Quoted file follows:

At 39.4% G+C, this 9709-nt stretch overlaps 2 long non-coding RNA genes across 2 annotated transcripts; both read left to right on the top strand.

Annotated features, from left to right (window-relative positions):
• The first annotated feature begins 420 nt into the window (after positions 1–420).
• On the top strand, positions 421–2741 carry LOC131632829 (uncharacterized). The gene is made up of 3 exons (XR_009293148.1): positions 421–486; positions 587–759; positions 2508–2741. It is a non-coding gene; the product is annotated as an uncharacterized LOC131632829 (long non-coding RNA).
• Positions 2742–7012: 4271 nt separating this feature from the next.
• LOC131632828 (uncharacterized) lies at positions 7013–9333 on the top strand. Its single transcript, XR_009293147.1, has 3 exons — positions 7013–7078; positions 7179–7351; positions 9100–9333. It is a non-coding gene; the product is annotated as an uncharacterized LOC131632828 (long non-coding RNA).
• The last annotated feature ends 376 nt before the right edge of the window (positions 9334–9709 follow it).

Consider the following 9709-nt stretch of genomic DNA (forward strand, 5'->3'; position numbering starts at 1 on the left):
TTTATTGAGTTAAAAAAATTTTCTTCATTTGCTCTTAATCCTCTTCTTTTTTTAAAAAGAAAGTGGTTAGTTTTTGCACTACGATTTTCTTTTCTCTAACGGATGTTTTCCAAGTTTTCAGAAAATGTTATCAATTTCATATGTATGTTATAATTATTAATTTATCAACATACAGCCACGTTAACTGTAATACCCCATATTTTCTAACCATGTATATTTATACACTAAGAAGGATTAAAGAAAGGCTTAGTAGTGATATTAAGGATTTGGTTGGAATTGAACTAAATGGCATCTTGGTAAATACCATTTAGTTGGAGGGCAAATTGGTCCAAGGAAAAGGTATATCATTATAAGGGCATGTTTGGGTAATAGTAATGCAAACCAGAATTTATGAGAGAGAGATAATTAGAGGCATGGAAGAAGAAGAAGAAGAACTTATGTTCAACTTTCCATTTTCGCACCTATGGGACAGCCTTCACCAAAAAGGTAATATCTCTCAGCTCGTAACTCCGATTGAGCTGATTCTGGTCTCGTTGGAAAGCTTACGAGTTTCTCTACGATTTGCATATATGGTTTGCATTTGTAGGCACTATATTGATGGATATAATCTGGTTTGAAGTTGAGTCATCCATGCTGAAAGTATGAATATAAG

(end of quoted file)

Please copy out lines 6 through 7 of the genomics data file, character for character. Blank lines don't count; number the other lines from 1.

• LOC131632828 (uncharacterized) lies at positions 7013–9333 on the top strand. Its single transcript, XR_009293147.1, has 3 exons — positions 7013–7078; positions 7179–7351; positions 9100–9333. It is a non-coding gene; the product is annotated as an uncharacterized LOC131632828 (long non-coding RNA).
• The last annotated feature ends 376 nt before the right edge of the window (positions 9334–9709 follow it).